The spring occurs in March, April, and May, with May being the wettest month. Autumn occurs in October, November time, and this is when you will see all the autumnal colors, and the temperature begins to drop. The days are mostly dry and cold as it gets into winter.
The People in Prague
The people of Prague are very friendly and welcoming towards any visitors, and they will make sure you have a good time. The population is mostly Czech, with a very small percentage being foreigners when compared with the number of locals.
Like with most countries, it is common in Czechia to move to the capital city as this is where you are likely to find the best jobs and earn the most, hence the densely populated city. After WW II, there were many effects on the region and, in particular, Prague. Statistics show that there is still a higher female-to-male ratio as a result of the war. There are also fewer people having families, or if they do, they are kept small due to the need of both parents needing to work. As a result, there is a small natural increase in the population every year.
Unless you speak Czech, then you may not notice, but there is a Prague accent. Prague natives have a distinct accent within the country, so if you are familiar with it, it is easy to notice.
When you visit Prague, you will feel this energy and this hardworking vibe amongst the city and more so in areas of business. You will also notice that there are still many places where the menus are only written in Czech, and many people will not speak second languages. As tourism grows and more younger generations learn other languages in school, there has been a slight increase in the number of bilinguals in Prague; however, this isn’t the case across the whole city. In the touristy areas, there will be people who can speak English, but outside of Old Town, this is less common.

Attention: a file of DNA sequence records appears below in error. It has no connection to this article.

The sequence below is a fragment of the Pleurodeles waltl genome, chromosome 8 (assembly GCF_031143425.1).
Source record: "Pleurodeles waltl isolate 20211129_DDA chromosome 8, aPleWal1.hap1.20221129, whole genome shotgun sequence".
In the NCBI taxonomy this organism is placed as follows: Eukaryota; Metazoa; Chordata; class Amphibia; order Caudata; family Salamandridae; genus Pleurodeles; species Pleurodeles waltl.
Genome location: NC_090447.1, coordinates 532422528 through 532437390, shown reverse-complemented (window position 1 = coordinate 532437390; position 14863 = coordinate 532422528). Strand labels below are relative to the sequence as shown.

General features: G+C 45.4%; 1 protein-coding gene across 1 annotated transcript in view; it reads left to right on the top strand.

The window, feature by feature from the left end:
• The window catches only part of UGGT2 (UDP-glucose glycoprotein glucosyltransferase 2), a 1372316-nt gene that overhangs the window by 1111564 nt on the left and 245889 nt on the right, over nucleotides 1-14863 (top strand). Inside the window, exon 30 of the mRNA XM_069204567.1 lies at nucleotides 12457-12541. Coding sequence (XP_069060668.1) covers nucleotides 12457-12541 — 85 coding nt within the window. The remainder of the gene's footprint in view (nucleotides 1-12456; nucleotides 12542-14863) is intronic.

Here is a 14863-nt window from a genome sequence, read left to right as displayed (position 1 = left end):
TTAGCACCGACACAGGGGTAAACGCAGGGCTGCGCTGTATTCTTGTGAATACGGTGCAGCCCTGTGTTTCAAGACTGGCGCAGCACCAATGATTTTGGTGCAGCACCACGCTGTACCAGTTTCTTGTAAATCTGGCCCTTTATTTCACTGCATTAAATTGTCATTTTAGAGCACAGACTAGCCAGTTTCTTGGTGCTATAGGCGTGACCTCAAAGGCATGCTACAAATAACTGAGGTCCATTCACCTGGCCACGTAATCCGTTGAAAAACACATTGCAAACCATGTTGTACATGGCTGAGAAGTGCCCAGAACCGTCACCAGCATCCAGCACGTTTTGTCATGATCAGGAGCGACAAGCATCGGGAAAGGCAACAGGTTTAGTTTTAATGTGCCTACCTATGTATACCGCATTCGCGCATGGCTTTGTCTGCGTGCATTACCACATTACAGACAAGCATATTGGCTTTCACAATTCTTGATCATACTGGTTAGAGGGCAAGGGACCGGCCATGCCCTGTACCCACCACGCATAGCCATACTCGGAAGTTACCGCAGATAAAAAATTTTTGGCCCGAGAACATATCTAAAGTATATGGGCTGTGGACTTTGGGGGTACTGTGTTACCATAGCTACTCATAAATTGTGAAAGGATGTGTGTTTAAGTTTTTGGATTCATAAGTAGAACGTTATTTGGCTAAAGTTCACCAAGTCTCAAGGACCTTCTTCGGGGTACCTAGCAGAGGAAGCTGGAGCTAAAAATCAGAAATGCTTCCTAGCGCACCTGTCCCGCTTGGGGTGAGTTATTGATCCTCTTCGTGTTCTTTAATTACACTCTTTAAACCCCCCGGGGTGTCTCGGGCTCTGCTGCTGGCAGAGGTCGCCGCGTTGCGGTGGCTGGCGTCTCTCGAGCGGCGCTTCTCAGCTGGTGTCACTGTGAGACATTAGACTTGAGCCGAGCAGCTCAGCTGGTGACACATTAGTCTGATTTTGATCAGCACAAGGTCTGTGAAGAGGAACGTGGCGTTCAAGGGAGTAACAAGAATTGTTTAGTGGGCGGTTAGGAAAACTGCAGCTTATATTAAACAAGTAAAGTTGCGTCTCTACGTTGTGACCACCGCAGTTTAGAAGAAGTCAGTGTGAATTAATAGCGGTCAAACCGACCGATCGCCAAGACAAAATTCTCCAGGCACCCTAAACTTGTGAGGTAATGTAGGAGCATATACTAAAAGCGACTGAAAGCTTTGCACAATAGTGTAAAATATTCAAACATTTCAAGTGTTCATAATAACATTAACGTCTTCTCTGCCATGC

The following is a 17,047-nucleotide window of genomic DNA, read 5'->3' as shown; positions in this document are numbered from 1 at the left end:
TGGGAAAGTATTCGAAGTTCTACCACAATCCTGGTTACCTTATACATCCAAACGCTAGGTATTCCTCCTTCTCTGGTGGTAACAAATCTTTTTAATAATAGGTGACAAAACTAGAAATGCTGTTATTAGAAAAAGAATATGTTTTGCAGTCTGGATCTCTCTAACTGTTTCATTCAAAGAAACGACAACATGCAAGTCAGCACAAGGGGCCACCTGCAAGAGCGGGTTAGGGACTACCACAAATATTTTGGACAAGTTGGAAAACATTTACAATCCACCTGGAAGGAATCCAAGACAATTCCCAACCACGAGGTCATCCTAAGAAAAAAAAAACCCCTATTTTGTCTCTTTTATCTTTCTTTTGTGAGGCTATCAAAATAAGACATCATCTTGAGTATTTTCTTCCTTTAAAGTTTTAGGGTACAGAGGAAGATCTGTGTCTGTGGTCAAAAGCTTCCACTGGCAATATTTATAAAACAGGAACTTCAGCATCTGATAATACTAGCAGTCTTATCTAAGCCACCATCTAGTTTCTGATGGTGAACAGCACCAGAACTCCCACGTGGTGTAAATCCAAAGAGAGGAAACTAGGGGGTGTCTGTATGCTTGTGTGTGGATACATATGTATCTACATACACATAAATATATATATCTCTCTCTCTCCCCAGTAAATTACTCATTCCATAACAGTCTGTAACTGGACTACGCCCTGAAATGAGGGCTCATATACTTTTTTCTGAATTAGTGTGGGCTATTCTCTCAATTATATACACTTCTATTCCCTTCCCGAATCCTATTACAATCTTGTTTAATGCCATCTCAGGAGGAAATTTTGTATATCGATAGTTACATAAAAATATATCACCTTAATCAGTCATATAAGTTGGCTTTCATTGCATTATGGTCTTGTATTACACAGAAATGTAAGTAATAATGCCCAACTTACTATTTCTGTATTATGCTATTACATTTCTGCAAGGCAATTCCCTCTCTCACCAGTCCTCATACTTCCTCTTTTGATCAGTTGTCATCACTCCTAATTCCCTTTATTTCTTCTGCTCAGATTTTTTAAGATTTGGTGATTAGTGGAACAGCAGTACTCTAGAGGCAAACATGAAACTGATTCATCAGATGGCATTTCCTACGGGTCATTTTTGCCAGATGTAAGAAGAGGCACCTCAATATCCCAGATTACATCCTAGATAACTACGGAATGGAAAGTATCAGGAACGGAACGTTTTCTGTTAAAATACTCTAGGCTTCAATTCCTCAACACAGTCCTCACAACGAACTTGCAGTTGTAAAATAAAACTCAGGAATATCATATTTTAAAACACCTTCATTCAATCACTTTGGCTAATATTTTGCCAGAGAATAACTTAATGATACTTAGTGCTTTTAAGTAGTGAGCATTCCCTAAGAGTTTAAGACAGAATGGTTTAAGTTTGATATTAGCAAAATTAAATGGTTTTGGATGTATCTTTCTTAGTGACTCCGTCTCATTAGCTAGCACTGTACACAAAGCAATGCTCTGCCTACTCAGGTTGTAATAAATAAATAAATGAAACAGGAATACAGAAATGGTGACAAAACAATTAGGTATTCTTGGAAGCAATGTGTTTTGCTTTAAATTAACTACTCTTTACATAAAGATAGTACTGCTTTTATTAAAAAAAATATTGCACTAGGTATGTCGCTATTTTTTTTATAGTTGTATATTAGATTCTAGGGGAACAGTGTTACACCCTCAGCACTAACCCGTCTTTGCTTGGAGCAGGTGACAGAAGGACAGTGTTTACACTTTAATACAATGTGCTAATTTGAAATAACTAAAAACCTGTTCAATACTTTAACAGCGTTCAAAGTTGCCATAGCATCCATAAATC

Insurance and Medical Care
Wherever you travel, it is always advised to have health and travel insurance in place because you never know what could happen. The healthcare available in Prague is of high quality, and there are multiple international hospitals in the city, with doctors and nurses that are used to accommodating foreigners. The standard of healthcare in Prague is high, so there is no need to worry if you have a medical emergency as you will receive good care. It is best to have health insurance in place or have a European health card with you as the expenses could quickly mount up.
Doctor-prague.com is a great resource for finding prices and practices for foreigners in Prague. A doctor’s visit with health care insurance will cost you around $37 USD. Most practices will also only take cash payments, so make sure to get receipts in case you do get treatment and need to make a claim with your insurance.
Although Prague is a safe city, it is always best to take out insurance that covers your belongings as well as medical, as accidents can happen anywhere. If you are bringing expensive equipment, then make sure to cover your work items as some forms of accommodation that don’t have safes, or secure locker rooms may lead to stolen items. Make sure you are fully covered by reading our full Digital Nomad Travel Insurance guide.
Expected Cost of Living
The expected cost of living varies from person to person and will be very dependant on your needs. Prague is still a city where you get great value for money, but as it is becoming more popular with tourists, the cost of living is slowly starting to rise.
On a low-end budget, you should expect to pay around $1007 USD per month. That would be $350 USD on accommodation in the form of a studio apartment found on Flatio.com, $36 USD on WeWork coworking, $31 USD on the monthly public transport pass. Then an estimated $15 USD per day on food, which is $450 USD per month, $40 USD on fitness, in the form of some classes combined with walking and running, which are free, and then finally around $100 USD for leisure.
It is possible that you could spend less if you don’t pay for any activities and make the most of the free sights that you can see by walking around. Street food also tends to be cheaper as well as cooking at home, so you might find you could spend even less.
On a higher-end budget, making the most of the city and having your creature comforts, you should expect to be paying around $1524 USD per month. Broken down that is $610 USD per month for a studio apartment in Fizz coliving, $36 USD per month on WeWork coworking, $20 USD per day on food, so around $600 USD per month. Then $47 USD on a gym membership, $31 USD on public transport, and around $200 USD on leisure.